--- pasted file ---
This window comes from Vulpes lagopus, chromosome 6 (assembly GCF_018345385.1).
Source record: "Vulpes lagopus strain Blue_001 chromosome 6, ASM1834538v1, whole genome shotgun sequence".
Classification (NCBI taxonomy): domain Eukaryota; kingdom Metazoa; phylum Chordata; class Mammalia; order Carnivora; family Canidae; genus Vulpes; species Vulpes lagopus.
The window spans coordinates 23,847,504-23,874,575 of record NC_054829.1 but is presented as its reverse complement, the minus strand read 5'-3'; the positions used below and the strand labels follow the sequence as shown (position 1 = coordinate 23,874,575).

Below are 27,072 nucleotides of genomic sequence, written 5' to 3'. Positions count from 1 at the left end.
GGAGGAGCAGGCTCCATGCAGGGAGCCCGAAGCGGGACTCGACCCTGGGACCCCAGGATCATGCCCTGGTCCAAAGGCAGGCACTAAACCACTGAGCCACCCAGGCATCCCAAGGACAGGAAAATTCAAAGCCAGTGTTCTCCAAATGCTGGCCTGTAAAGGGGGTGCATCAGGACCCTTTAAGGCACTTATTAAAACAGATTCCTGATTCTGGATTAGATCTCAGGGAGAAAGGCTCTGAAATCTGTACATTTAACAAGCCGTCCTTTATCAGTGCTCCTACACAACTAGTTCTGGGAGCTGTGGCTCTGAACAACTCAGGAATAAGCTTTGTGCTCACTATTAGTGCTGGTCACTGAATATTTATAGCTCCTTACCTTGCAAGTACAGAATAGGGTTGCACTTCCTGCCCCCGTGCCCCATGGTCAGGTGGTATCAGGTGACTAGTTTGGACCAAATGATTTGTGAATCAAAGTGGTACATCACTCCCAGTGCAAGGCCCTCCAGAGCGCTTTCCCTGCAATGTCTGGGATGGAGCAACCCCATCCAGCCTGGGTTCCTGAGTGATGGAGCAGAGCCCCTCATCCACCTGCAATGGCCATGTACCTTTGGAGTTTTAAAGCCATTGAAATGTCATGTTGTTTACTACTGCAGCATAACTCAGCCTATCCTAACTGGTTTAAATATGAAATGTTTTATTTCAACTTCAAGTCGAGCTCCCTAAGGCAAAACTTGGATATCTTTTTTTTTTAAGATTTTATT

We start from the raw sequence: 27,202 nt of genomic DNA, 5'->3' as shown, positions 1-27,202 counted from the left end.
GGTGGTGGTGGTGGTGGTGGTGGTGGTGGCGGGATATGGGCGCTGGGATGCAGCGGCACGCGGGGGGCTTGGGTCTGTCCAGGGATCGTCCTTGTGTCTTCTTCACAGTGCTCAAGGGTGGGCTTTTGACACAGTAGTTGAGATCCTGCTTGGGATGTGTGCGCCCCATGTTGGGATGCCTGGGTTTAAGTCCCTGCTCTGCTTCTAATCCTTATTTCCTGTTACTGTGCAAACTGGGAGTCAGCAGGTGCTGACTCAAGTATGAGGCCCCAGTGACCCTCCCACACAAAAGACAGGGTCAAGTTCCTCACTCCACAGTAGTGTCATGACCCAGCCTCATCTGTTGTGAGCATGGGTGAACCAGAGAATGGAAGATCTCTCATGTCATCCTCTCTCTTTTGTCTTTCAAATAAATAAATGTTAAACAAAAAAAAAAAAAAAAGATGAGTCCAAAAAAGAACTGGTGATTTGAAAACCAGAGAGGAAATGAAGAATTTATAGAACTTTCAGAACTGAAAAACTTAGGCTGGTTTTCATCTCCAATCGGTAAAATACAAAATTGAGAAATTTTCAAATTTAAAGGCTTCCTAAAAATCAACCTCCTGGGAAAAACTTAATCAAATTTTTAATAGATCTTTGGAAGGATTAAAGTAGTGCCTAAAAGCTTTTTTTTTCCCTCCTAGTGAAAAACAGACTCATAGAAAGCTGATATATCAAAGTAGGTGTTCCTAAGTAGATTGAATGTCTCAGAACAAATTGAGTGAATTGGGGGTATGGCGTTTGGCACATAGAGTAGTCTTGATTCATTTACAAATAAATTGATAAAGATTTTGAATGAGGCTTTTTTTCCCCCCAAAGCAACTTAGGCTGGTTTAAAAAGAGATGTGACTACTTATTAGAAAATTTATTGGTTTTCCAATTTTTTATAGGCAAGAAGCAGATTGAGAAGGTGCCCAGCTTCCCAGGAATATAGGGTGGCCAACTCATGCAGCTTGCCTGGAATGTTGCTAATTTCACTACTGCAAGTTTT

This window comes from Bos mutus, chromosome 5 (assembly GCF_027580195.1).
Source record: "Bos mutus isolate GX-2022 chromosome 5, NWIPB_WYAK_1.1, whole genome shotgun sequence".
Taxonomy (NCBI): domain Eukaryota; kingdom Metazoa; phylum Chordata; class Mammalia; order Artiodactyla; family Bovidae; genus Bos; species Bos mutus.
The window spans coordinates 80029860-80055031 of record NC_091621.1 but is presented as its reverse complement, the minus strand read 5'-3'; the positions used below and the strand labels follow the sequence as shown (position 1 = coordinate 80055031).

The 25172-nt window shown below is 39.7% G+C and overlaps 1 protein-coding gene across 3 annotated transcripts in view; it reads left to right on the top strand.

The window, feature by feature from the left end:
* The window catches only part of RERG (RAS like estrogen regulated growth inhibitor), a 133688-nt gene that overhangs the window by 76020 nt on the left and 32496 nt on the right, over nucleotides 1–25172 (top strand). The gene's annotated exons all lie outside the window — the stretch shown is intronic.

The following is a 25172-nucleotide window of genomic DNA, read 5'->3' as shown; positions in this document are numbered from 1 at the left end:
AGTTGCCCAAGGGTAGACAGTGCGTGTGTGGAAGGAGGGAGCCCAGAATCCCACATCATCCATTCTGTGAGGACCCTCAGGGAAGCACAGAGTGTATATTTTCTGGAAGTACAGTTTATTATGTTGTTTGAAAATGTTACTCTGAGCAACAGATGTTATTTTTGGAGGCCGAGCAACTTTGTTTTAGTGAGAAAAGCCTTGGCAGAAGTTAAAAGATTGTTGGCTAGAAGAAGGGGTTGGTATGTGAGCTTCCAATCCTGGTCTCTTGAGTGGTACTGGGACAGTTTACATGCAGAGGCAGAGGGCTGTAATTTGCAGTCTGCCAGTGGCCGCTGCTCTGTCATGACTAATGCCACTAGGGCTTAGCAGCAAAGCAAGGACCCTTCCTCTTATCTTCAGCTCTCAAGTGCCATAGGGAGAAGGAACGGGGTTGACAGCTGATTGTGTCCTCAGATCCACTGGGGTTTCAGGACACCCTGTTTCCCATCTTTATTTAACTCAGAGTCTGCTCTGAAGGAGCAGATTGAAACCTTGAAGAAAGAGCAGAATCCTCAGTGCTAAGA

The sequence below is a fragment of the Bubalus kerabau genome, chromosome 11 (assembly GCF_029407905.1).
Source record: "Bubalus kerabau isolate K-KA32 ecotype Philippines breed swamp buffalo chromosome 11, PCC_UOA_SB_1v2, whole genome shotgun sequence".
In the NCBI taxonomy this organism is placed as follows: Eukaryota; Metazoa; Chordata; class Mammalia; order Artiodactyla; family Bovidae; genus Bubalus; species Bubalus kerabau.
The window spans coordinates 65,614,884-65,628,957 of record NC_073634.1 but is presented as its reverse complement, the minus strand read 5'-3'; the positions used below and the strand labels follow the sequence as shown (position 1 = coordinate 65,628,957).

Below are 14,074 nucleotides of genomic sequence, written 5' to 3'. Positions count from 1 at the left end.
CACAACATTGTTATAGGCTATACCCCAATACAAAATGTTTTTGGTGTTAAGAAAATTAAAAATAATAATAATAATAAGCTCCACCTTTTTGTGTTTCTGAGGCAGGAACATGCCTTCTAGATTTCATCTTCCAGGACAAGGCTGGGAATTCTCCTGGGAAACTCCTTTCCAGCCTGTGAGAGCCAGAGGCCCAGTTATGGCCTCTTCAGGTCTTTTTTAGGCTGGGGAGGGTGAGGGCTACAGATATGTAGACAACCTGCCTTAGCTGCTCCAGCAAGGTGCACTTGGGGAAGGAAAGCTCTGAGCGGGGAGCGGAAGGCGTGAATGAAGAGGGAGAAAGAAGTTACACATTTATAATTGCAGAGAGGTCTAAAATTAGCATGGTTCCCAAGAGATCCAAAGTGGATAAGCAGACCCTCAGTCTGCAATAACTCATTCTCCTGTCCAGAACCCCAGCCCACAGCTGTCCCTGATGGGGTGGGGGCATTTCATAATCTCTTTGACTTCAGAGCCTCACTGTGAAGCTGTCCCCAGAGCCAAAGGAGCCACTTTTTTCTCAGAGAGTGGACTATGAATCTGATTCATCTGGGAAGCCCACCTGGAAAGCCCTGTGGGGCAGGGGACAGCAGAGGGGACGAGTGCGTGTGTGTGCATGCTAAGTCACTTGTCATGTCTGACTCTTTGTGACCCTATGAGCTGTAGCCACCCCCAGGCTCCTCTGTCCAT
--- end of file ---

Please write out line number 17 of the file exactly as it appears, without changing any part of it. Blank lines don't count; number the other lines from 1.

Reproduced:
AGTTGCCCAAGGGTAGACAGTGCGTGTGTGGAAGGAGGGAGCCCAGAATCCCACATCATCCATTCTGTGAGGACCCTCAGGGAAGCACAGAGTGTATATTTTCTGGAAGTACAGTTTATTATGTTGTTTGAAAATGTTACTCTGAGCAACAGATGTTATTTTTGGAGGCCGAGCAACTTTGTTTTAGTGAGAAAAGCCTTGGCAGAAGTTAAAAGATTGTTGGCTAGAAGAAGGGGTTGGTATGTGAGCTTCCAATCCTGGTCTCTTGAGTGGTACTGGGACAGTTTACATGCAGAGGCAGAGGGCTGTAATTTGCAGTCTGCCAGTGGCCGCTGCTCTGTCATGACTAATGCCACTAGGGCTTAGCAGCAAAGCAAGGACCCTTCCTCTTATCTTCAGCTCTCAAGTGCCATAGGGAGAAGGAACGGGGTTGACAGCTGATTGTGTCCTCAGATCCACTGGGGTTTCAGGACACCCTGTTTCCCATCTTTATTTAACTCAGAGTCTGCTCTGAAGGAGCAGATTGAAACCTTGAAGAAAGAGCAGAATCCTCAGTGCTAAGA